Cantus mysticus [UK premiere]
Patricia Rozario (soprano) & Mark van de Wiel (clarinet) [Cantus mysticus]
Susan Bickley (mezzo-soprano), David Wilson-Johnson (baritone), Brian Perkins (narrator), Kathy Clugston, Sarah Montague, Alison Rooper, Vaughan Savidge, Zeb Soanes & Edward Stourton (speakers) and London Sinfonietta Chorus [The Whale]
Reviewed by: Ben Hogwood
Reviewed: 27 August, 2008
Venue: Royal Albert Hall, London
As a celebration of its 40th-anniversary year the London Sinfonietta revisited its very first concert, which included the world premiere of John Tavener’s “The Whale”, conducted by David Atherton.
Atherton was at the helm again for the work’s third performance at the Proms. Tavener’s music and varying methods of communicating text still make a tremendous impact, and with an unfortunate Prommer fainting towards the end, the drama was magnified still further. Whilst very much of their time, the vocal gestures nonetheless remain powerful, with none more so than David Wilson-Johnson’s bellow into the open piano, as he took on the role of Jonah. With other performance ‘enhancements’ including page-rustling from the chorus, coruscating percussion and bellowing brass, each pictorial reference made up the whole rather than standing there for its own sake, all given stunning definition.
The soothing tones of the narrator, BBC Radio 4 newsreader Brian Perkins (originally it was Alvar Liddell), were ideal for the delivery of the Collins Encyclopaedia definition of a whale, while six other voices from the same station were positioned around the Royal Albert Hall to make brief yet striking loudhailer contributions as the madness of the ‘Melodrama’ and ‘Pantomime’ took hold.
As Jonah’s story was played out and incisively delivered by the vocalists, so the percussion and keyboard instruments gathered a mighty strength – while in the quieter moments the tone secured from Shelagh Sutherland’s Hammond organ was most disconcerting. Tavener himself played the instrument at the premiere, and sitting nearby was the other constant from that night, pianist John Constable.
As the work reached its rather bilious conclusion Atherton kept a firm hand on the tiller, pausing only when the sound completely withdrew to disembodied chords from the choir. The pioneering recording of “The Whale”, made by the same forces, was released on The Beatles’ Apple label – yet as David Gutman’s ever-informative Listening Notes pointed out, it is not currently available. This is most regrettable, given its prominence in the concert and the Sinfonietta’s anniversary year.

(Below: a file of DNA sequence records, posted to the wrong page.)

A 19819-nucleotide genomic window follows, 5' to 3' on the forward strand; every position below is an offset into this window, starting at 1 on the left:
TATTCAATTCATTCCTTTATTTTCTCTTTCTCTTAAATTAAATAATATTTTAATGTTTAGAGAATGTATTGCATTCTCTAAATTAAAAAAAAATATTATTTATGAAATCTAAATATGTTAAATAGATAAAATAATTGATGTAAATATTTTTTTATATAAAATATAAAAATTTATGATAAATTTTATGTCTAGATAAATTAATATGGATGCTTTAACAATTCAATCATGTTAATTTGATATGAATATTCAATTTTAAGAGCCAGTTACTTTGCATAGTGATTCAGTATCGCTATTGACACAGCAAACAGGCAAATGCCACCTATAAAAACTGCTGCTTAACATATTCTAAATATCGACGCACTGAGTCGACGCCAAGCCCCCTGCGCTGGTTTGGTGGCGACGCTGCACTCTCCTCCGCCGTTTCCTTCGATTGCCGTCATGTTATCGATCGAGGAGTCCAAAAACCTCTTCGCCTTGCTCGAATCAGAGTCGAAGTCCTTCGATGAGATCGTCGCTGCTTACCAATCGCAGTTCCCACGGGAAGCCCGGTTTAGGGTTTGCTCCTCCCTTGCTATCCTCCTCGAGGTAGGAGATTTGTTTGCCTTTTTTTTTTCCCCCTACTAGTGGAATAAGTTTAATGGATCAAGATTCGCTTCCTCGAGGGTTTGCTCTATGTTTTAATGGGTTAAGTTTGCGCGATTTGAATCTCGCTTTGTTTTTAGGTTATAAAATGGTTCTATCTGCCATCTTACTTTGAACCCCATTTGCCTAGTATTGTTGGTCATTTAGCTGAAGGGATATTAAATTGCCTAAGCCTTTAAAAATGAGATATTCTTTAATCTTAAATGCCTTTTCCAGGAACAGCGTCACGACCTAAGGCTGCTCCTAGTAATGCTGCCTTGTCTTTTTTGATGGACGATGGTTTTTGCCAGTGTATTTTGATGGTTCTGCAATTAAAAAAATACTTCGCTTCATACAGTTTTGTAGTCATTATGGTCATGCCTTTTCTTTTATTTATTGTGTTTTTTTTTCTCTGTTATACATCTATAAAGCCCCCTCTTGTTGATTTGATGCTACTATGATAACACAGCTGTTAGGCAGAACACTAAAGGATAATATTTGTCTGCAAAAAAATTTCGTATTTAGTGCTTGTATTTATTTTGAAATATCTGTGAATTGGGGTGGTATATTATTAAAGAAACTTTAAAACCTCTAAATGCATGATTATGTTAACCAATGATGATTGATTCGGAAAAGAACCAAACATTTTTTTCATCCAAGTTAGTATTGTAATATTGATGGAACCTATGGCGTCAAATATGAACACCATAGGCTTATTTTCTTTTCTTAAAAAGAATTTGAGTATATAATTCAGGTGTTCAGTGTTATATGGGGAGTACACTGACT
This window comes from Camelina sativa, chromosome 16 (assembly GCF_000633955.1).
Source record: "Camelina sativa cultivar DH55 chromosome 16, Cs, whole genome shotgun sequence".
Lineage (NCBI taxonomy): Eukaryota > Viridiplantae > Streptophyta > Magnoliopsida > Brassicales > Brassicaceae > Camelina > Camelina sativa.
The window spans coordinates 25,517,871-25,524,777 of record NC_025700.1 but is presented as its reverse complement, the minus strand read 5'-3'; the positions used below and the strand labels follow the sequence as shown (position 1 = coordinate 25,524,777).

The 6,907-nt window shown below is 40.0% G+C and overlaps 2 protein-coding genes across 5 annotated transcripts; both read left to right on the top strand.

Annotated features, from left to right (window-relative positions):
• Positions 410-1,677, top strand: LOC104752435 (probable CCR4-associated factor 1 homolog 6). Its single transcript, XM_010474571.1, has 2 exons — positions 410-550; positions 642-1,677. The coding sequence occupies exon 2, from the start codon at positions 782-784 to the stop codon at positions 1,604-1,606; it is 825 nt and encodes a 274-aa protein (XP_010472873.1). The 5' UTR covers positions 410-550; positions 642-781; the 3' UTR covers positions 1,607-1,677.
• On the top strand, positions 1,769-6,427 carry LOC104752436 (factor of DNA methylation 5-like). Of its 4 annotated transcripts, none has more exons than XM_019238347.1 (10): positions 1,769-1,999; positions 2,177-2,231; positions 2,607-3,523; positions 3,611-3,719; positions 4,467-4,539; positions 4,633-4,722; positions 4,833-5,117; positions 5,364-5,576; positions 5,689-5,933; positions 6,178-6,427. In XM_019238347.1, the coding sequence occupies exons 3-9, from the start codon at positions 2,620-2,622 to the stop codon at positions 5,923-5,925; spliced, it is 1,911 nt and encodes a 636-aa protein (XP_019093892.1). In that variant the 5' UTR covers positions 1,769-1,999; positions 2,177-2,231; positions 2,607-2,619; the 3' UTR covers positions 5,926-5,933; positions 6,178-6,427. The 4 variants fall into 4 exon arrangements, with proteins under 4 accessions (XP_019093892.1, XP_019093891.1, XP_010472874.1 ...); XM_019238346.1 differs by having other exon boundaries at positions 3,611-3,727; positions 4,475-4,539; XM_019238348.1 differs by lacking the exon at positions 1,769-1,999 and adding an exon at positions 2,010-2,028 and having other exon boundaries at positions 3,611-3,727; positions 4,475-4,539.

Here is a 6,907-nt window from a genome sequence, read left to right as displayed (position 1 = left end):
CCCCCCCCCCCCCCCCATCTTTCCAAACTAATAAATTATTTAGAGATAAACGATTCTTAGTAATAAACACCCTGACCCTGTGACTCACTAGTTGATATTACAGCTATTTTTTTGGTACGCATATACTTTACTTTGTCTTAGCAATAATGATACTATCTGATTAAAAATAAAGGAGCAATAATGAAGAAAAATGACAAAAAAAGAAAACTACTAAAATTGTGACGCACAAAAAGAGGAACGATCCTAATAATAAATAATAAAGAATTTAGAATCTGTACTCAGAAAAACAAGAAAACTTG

This prom also included the first UK performance of the rather strange “Cantus mysticus”, with the Tavener’s regular collaborator Patricia Rozario alongside clarinettist Mark van de Wiel. The soloists’ roles became fully apparent as the contemplation unfolded, Tavener once again focussing on religions other than Orthodox Christianity. Rozario soared to her high notes beautifully early on, but disruptive influences were forthcoming in the jazzy improvisations from the clarinet, bringing to mind Leonard Bernstein as they pitched a battle against the thoughtful calm of the strings. Rozario soon succumbed to this pattern with hiccoughing gestures, the work’s flow and formal design upset. The final chord of rest on which the strings found themselves was thus a rather clipped resolution, the music left high and dry as a result, despite a fine performance.
Height was an important feature of Einojuhani Rautavaara’s Cantus arcticus, essentially a ‘concerto for birds and orchestra’. The taped sounds of migrating flocks on the wing came from the height of the Hall’s speaker system, and so had the correct sound elevation, as if in flight. The modal response to these from the strings brought to mind briefly Vaughan Williams, then perhaps inevitably Sibelius. For the most part of first movement ‘In The Marsh’, the sound was given a glinting top edge courtesy of John Constable’s celesta, while in the ‘Swans Migrating’ third section the thickly mottled sound of the birds was nicely balanced by more urgent flute and clarinet calls.
This turned out to be an ideal late-night piece, a clear precursor of the entirely synthesised work of Jean Michel Jarre and comfortably ahead of its time. Rautavaara is 80 this year – like the Sinfonietta, he celebrates his anniversary in rude health.